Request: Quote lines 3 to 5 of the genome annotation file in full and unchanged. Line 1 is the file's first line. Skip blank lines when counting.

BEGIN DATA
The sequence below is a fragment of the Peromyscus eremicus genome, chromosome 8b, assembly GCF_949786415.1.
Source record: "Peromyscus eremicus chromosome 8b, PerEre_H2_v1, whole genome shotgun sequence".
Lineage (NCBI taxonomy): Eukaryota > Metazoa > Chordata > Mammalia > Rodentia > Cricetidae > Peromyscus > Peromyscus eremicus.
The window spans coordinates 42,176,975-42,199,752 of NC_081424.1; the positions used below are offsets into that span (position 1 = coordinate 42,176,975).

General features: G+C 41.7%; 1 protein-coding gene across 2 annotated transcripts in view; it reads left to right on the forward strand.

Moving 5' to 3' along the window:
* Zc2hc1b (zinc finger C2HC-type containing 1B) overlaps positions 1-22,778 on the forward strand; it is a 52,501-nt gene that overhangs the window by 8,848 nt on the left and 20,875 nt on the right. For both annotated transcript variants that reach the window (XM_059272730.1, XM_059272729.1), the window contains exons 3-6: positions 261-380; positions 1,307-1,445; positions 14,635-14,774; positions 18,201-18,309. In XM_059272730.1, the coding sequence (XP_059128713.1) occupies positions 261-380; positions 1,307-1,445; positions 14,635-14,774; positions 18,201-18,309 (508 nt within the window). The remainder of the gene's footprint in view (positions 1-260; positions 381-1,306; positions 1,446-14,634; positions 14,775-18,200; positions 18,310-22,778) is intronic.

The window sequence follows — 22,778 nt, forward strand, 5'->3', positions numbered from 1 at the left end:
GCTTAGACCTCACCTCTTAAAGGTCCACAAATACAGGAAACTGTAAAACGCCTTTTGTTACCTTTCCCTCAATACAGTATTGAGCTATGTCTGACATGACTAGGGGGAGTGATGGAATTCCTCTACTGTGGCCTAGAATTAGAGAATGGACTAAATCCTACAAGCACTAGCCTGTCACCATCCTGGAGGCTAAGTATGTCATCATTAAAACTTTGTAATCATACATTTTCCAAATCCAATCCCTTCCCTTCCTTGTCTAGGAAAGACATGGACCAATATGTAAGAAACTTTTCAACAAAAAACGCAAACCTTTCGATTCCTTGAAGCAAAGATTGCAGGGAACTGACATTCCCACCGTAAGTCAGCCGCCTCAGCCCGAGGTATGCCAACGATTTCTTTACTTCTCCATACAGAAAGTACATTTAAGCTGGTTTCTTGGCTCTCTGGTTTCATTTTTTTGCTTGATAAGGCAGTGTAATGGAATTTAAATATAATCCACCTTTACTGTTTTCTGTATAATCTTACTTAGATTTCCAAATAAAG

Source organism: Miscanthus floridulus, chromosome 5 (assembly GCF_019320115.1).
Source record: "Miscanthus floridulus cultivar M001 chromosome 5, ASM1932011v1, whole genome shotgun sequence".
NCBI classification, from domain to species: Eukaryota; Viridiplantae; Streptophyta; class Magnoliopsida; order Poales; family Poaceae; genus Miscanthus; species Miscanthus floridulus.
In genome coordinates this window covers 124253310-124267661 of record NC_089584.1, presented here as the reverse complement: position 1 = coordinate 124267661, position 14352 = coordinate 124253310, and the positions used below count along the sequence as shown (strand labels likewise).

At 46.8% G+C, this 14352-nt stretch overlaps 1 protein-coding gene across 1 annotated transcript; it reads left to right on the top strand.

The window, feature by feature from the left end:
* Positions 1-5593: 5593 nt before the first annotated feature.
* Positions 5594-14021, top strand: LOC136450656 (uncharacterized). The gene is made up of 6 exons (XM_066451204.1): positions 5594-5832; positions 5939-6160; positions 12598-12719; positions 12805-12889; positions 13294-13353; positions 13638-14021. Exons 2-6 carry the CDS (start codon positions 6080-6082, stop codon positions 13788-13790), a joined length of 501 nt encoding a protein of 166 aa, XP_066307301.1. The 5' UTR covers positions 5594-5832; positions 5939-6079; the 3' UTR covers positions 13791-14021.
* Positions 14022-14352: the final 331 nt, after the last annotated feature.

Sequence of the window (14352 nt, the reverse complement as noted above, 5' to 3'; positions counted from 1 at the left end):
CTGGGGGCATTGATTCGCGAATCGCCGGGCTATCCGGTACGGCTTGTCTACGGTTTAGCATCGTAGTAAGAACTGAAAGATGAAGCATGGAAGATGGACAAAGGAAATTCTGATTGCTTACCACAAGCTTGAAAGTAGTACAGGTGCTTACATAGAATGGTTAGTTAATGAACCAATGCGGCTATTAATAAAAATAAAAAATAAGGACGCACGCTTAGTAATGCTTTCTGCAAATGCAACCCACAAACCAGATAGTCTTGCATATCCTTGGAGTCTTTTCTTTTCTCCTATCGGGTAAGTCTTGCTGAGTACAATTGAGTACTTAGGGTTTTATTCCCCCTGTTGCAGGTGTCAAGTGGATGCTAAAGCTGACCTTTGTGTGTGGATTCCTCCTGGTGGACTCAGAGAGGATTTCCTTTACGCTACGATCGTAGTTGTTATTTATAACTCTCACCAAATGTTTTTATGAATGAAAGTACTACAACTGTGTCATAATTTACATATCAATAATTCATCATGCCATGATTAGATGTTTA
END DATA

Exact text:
Lineage (NCBI taxonomy): Eukaryota > Metazoa > Chordata > Mammalia > Rodentia > Cricetidae > Peromyscus > Peromyscus eremicus.
The window spans coordinates 42,176,975-42,199,752 of NC_081424.1; the positions used below are offsets into that span (position 1 = coordinate 42,176,975).

General features: G+C 41.7%; 1 protein-coding gene across 2 annotated transcripts in view; it reads left to right on the forward strand.